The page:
Friday, October 25, 2002

So I’m feeling out-of-whack from sitting around inside all day. Hell, from sitting around almost non-stop for the past eleven days. So I decide to go take a walk to the Monarch convenience store, just a half-block from the house. (Part of “Waking Life” takes place in the Monarch, for trivia’s sake.)

I take my crutch and slowly hobble my little way up there — the rainwater on the ground has been loosening the plaster on the cast, allowing a bit of flexibility. I get a cut of soda, and hobble back.

The water has also been a problem, causing my bandages to sort of unwrap and flop all over like loose shoelaces, so I do this little thing, rubbing my bad foot along the ground trying to roll the bandages back up the foot and out of the way. And.


I feel this little “pop” in my foot and — holy crap — my foot feels my better. Like, whatever misalignment of joint or tendon has been giving me so much hell righted itself, snapped back into place. I’ve got the cast off, now, and seem to be okay hobbling around the house with just a couple rolls of bandages to provide some support. And I can walk comfortably with the foot pointed straight ahead, which has been impossible since last Monday.

The body has systems to right itself, I guess. And I got to feel one in action. As the swelling has gone down and the circulation came back, I guess the slight motion from my walking finally messaged a critical piece back into place. Whereas yesterday I worried about whether some functionality could possibly be lost permanently, the sprain seemed so ugly, tonight I feel confident that this mess will be over in a couple weeks.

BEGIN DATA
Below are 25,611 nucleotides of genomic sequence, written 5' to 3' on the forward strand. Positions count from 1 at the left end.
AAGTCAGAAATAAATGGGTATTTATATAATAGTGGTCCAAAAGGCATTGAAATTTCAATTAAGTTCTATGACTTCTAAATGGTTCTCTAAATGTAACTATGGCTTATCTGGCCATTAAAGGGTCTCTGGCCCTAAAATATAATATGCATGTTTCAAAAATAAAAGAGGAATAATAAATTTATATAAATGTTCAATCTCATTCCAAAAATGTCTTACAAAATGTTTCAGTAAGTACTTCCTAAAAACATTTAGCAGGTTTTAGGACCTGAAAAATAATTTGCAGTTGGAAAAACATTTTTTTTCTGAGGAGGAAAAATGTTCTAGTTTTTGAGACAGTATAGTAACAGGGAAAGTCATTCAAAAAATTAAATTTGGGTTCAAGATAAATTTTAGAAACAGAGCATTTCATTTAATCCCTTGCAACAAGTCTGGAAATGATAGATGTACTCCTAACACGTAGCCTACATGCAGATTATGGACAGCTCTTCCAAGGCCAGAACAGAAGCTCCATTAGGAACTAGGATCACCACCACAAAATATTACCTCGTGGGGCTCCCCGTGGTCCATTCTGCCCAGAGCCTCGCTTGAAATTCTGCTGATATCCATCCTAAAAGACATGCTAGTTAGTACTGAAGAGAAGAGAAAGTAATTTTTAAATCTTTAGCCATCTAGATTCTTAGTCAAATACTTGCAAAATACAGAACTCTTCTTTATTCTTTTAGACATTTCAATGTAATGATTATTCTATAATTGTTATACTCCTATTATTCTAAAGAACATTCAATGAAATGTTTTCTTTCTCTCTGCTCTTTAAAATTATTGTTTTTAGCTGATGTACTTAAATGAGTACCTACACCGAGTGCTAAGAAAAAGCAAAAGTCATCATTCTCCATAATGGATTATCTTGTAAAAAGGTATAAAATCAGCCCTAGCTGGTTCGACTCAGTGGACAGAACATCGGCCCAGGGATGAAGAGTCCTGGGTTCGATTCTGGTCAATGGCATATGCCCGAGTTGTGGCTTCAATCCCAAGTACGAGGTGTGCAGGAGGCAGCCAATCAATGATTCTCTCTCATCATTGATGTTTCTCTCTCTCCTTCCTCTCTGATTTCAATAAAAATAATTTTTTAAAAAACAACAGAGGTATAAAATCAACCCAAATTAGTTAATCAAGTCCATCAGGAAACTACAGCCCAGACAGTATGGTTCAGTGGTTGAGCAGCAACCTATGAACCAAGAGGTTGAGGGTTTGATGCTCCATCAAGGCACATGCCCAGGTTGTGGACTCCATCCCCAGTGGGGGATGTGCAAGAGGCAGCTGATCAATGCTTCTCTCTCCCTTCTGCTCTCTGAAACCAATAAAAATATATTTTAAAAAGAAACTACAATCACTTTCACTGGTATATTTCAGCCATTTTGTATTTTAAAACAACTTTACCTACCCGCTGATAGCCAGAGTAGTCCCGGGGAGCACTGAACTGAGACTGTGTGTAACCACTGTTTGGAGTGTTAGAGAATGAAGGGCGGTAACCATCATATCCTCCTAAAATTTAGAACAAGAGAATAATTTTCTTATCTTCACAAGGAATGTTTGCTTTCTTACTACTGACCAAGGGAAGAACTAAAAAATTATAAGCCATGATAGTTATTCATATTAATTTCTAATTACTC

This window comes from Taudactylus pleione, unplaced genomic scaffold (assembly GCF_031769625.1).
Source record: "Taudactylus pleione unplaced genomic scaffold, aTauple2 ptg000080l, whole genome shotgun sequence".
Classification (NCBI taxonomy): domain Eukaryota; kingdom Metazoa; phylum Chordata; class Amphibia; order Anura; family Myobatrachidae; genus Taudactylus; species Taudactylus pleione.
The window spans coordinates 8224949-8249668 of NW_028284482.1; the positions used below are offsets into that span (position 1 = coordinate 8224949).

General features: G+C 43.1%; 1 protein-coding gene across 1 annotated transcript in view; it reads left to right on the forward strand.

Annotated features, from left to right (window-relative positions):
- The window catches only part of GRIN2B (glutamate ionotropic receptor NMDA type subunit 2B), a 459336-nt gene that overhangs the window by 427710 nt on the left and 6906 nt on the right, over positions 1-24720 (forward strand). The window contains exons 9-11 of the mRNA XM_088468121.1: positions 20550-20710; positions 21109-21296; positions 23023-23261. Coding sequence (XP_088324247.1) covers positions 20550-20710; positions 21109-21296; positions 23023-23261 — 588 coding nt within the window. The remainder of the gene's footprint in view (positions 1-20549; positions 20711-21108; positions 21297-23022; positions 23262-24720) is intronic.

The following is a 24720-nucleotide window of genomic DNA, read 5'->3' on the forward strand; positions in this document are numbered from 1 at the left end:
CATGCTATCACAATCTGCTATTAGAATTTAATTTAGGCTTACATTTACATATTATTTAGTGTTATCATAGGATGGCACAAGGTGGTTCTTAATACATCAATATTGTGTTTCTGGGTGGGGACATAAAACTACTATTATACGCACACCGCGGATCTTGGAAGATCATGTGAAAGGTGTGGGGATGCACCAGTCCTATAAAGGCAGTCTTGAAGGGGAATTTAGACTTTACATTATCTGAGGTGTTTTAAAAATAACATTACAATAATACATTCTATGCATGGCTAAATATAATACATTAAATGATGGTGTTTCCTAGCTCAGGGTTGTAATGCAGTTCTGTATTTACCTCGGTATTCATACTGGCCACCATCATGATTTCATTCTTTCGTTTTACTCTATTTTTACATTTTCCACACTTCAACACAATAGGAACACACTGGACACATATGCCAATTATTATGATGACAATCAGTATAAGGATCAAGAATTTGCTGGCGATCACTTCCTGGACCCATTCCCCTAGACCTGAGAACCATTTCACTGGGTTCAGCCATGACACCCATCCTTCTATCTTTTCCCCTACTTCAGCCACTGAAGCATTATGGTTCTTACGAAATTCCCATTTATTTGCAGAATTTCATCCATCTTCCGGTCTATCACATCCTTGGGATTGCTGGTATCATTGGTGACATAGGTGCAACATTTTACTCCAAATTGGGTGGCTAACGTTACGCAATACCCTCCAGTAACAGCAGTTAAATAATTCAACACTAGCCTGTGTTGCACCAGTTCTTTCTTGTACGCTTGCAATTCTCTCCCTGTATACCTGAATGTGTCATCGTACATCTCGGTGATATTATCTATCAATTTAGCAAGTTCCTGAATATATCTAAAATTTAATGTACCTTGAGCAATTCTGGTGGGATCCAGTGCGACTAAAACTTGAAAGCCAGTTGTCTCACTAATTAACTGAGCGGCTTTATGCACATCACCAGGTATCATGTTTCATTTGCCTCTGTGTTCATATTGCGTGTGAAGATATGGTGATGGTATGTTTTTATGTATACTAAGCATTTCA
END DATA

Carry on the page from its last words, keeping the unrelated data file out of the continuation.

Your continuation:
And I’m at the point where I can hide my injury during short walks. I still gotta have the crutch for longer walks, but I can get to the kitchen and back or get out, pump gas, and pay the cashier without anything seeming amiss. Though it sort of hurts.

Look, folks — I don’t have an exciting life. These little events are the highlights. Being on crutches turns you into a freak, and it’s interesting to see how both people you know and strangers act differently around you. People have been very kind, for starters — opening doors, helping me carry things, and just generally letting me falter on my normal duties. People have also gravitated towards the same joke about it:

“You need a better story, like you broke it fighting a bike gang.” (After my: “I just fell while leaving the Spider House.”)

I said it to myself at the hospital, though, so I’m no better than anyone else.

So anyway.